Returning to her car, she noticed a sign across the street. Share An Idea.

“Never fuck a pot-selling high school dropout who secretly wants to fuck your baby sister,” she said in disgust. She got in the car and drove off, giving the storage locker the finger as she passed.

word count: 206

Nortina


This is part of Sunday Photo Fiction: write a story in around 200 words using the provided photo prompt as inspiration. Click the froggy icon to read other stories and add your own.

copyright – Joe Owens 2015

No Holds Barred Poetry Writing Challenge: Day 18

He says I’m not the relationship type
because I have cold hands and feet,
the tips of my fingers and toes,
just under the nail,
a purple-blue tint.
A lack of blood flow, a lack of oxygen.
My heart beats to a different tune
opposite of the symphony he composes
for our love.
I’ll admit I can’t feel anything
when I touch him—
my senses numb to his warm affections.
“I love you” tastes like heated
mayonnaise on my tongue.
His kisses fail to thaw my icy lips,
frozen in a pout, unwilling to smile
to his presents and poems.
I’m sorry I couldn’t be the meek
lover you desire of me,
but I don’t need a king to save my heart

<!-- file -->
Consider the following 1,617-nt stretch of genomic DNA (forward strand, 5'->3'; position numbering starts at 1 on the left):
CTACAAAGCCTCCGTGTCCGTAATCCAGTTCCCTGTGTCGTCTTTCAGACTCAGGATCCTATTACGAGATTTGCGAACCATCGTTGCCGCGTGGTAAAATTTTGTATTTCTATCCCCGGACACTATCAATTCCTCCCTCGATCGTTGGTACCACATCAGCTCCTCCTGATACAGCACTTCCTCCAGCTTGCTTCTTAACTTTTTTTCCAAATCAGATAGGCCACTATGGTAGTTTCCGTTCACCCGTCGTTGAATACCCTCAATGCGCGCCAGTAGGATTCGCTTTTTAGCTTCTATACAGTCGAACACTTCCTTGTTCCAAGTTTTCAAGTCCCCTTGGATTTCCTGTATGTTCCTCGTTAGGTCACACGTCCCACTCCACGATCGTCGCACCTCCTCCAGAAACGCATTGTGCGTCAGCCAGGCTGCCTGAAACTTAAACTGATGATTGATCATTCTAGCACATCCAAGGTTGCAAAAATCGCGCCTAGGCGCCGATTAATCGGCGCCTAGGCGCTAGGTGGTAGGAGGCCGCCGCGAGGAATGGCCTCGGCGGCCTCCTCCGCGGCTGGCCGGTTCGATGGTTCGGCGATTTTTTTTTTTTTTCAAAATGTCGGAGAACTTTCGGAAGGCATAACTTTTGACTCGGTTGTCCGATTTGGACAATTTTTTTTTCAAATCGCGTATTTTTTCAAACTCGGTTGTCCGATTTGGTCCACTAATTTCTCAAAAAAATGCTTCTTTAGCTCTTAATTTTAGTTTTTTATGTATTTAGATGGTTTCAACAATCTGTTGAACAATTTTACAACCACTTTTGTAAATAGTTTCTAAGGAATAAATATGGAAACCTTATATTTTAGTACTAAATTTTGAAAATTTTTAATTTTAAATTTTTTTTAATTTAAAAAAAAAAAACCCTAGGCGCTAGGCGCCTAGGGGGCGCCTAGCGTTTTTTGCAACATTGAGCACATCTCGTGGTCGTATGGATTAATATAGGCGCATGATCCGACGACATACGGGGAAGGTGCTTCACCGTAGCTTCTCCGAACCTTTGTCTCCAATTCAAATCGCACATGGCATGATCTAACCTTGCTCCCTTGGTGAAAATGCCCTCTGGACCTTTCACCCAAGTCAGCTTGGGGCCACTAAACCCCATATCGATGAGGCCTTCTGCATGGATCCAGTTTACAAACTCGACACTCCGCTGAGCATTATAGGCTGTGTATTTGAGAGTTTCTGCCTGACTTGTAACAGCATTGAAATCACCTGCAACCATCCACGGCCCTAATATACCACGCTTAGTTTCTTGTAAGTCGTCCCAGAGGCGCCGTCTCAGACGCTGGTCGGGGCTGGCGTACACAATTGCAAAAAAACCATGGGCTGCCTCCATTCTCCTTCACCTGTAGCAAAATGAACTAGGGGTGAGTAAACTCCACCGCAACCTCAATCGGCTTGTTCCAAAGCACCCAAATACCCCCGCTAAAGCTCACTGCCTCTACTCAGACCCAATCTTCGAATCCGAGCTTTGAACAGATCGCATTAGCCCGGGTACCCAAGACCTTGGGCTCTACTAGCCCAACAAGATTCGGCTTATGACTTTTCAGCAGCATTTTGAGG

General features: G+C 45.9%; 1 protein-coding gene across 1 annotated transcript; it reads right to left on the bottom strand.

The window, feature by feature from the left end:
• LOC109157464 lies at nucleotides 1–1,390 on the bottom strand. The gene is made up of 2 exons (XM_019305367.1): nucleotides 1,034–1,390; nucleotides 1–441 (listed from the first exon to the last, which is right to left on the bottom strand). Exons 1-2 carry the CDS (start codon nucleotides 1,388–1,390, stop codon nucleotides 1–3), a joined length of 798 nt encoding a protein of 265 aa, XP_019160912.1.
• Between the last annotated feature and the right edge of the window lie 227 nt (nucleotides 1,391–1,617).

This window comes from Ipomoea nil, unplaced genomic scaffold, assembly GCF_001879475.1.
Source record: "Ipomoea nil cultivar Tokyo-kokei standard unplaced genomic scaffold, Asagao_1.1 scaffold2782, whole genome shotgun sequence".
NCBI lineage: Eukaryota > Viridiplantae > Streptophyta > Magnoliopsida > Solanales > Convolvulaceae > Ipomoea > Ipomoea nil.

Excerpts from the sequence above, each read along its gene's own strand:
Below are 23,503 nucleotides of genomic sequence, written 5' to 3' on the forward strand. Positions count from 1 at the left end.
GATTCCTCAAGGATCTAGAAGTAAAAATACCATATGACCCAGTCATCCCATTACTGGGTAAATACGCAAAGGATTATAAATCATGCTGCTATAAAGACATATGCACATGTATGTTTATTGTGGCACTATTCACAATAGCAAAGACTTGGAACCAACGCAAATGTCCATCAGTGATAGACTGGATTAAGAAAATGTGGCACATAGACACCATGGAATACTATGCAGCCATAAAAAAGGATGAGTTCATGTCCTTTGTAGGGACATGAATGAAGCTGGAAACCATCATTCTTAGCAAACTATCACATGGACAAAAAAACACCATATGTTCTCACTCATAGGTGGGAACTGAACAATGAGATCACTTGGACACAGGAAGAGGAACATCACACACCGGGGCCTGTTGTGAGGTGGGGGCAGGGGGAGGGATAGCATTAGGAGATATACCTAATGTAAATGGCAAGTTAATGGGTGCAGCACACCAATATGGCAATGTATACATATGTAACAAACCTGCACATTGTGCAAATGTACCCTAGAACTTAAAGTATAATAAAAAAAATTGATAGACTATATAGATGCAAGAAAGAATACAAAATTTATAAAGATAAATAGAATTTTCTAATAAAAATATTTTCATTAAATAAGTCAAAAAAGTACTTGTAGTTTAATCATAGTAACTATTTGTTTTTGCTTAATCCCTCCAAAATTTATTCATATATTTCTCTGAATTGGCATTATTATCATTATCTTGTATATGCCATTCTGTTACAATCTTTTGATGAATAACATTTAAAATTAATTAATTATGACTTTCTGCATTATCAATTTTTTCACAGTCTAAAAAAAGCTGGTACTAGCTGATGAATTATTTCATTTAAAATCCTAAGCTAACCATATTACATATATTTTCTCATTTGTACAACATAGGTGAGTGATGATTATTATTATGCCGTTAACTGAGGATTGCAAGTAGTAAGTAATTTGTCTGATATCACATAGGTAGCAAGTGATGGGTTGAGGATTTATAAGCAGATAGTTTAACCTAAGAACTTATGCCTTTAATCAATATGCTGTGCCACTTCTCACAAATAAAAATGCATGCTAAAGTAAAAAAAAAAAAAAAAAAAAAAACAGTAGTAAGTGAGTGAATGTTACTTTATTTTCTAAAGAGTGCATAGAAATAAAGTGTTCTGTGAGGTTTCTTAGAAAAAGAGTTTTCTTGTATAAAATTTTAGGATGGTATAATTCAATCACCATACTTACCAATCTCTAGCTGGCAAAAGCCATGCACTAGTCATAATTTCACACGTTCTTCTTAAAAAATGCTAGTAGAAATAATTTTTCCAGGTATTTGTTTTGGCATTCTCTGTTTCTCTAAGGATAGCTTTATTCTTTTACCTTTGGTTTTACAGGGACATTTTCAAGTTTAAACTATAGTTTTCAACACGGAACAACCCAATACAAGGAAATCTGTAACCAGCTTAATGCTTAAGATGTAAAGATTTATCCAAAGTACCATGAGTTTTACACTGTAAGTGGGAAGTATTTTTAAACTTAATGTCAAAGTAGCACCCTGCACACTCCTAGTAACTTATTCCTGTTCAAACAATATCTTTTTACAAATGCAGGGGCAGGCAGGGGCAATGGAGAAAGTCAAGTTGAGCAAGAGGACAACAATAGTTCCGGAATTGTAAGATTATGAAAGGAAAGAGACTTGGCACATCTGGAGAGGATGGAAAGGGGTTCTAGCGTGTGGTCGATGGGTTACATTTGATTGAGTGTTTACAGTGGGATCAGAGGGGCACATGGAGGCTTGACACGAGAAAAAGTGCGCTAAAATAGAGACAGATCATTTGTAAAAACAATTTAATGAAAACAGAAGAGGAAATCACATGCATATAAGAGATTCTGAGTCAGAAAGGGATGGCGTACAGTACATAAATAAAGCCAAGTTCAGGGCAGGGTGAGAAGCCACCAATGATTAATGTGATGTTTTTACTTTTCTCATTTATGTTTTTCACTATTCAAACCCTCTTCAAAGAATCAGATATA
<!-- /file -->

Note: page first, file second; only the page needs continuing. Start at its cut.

and I’m too independent to let a man
be the key to my happiness.

—Nortina

Breaking Up Is Always Done Through Music

Rebecca and Jeff sit in the gazebo overlooking the shallow stream. Jeff takes out his pick and strums a soft ballad on his guitar. Rebecca closes her eyes and sways with the music, humming and moving her hands with the waves of the stream below.

He picks up the tempo, strumming harder—a crescendo of notes falling into place. She twirls her head with the melody.

Suddenly, the music stops. She feels thin, dry lips against her own. She opens her eyes and looks into his.

“I wish you were older,” he says.

I wish you weren’t married,” she says.

—Nortina

word count: 100


Second time. I think I’m getting better at this! This is part of Friday Fictioneers. Click the froggy icon below to add your link and read others.

Copyright – Melanie Greenwood
Copyright – Melanie Greenwood